Pope denounces porn and corruption of kids' minds, bodies
VATICAN CITY (AP) — Pope Francis on Friday denounced the proliferation of adult and child pornography on the internet and demanded better protections for children online — even as the Vatican confronts its own cross-border child porn investigation involving a top papal envoy.
Francis met with participants of a Catholic Church-backed international conference on fighting child pornography and protecting children in the digital age. He fully backed their proposals to toughen sanctions against those who abuse and exploit children online and improve technological filters to prevent young people from accessing porn online.
Francis said the Catholic Church knew well the "grave error" of trying to conceal the problem of sexual abuse — a reference to the church's long history of having priests who rape and molest children and bishops who cover up for them. Several well-known cases have involved priests having child porn, or photographing their victims.
Francis said an international, cross-disciplinary approach was needed to protect children from the dark net and the "corruption of their minds and violence against their bodies."
Using terms that are certainly new to papal lexicon, Francis denounced "extreme pornography" on the web that adults, and increasingly children consume, and the increasing use of "sexting" and "sextortion" among the estimated 800 million minors who navigate the internet.
"We would be seriously deluding ourselves were we to think that a society where an abnormal consumption of internet sex is rampant among adults could be capable of effectively protecting minors," he said.
The conference was planned some two years ago, but it unfolded precisely at the time when the Vatican is facing back-to-back child sex scandals: One of Francis' top advisers, Cardinal George Pell, recently took leave to face old abuse charges in his native Australia, while in August the Vatican recalled a senior diplomat from its embassy in Washington who got embroiled in a child porn investigation.
Canadian police have issued an arrest warrant for Monsignor Carlo Capella, accusing him of accessing, possessing and distributing child pornography during a visit to an Ontario church over Christmas. He is now in the Vatican, where prosecutors have opened an investigation.
The Vatican in 2013 criminalized child porn possession, distribution and production, with sanctions varying from up to two years and a 10,000-euro fine ($11,170) to 12 years and a 250,000-euro fine.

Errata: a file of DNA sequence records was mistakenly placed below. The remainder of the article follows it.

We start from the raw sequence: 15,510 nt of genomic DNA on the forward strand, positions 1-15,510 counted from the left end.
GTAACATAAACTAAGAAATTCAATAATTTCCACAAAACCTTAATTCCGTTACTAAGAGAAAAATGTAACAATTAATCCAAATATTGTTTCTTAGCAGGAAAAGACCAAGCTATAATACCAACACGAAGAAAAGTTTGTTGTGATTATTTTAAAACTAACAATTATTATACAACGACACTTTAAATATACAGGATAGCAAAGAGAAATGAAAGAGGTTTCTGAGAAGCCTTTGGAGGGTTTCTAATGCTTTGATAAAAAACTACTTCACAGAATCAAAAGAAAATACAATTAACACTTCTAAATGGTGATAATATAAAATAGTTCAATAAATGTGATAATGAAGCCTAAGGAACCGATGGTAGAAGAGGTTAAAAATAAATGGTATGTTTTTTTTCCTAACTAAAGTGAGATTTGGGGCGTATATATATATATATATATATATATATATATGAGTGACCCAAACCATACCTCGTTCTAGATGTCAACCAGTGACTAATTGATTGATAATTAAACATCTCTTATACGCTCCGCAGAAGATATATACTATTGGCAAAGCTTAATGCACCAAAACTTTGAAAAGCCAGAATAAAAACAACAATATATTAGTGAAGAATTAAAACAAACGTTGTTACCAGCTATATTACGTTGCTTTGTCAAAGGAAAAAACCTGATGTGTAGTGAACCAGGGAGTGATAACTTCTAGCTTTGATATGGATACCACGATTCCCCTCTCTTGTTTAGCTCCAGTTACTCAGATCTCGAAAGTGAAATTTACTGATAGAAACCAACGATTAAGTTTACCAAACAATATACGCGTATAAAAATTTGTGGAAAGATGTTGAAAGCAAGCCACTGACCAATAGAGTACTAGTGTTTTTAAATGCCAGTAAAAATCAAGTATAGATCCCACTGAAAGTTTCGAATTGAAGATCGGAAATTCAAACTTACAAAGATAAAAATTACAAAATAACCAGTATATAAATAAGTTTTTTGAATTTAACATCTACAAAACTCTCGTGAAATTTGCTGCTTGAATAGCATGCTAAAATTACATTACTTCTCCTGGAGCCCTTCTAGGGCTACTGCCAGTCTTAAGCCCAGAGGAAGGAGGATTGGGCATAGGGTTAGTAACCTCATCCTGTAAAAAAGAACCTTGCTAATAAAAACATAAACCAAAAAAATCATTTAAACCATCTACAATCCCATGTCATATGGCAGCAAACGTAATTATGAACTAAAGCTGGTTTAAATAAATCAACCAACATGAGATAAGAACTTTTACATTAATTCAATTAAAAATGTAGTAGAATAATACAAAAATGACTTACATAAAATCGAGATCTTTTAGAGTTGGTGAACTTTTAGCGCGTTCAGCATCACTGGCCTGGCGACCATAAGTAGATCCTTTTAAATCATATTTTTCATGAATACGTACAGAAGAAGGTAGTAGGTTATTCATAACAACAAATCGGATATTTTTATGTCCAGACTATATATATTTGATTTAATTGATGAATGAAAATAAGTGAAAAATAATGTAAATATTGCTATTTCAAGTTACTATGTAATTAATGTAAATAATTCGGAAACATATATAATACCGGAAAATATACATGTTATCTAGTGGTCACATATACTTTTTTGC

Some U.S. church officials and critics balked at the recall, saying the Vatican should have waived diplomatic immunity and let Capella face charges in the U.S. or Canada. Vatican officials have defended the recall as consistent with common diplomatic practice and suggested that Capella will face a criminal trial in the Vatican if the evidence warrants it.
Participants at the congress offered sobering statistics about the problem: Last year, Interpol identified five child victims of online abuse every day, while the Internet Watch Foundation identified more than 57,000 websites containing child sexual abuse images.
The conference, which drew leading researchers in public health, Interpol, the U.N., government representatives as well as executives from Facebook and Microsoft, issued a 13-point call to action that it presented to Francis on Friday. Their declaration demands that:
—Lawmakers and governments improve laws to protect children online and punish perpetrators of child porn production
—Technology companies develop better ways to block redistribution of porn and attack the proliferation of child porn images already on the web
—Law enforcement agencies improve information sharing and ensure help for young victims of online exploitation
—Health professionals enhance training to recognize signs of abuse and increase research into the effects of viewing porn on young minds
—Faith leaders, governments and civil society to increase awareness about the problem.
Francis said he wanted each of them to remember that children look to adults, with light in their eyes and trust in their heart, to protect them.
"What are we doing to make sure they are not robbed of this light, to ensure that those eyes will not be darkened and corrupted by what they will find on the internet?"
The Pontifical Gregorian University drew plaudits for hosting the conference and bringing together a remarkable spectrum of specialists to discuss a little-reported issue. Victims' advocates and other groups nevertheless pointed to the church's many cases of priests convicted of having child porn, and church authorities who covered up for them.
"It is astonishing that those problems were not only swept under the rug at this conference, but treated as qualifications for sponsoring the event," said Terence McKiernan of BishopAccountability, an online resource of the abuse scandal.
The victims group SNAP concurred: "The Vatican should not be leading this summit. They should be the target of this summit."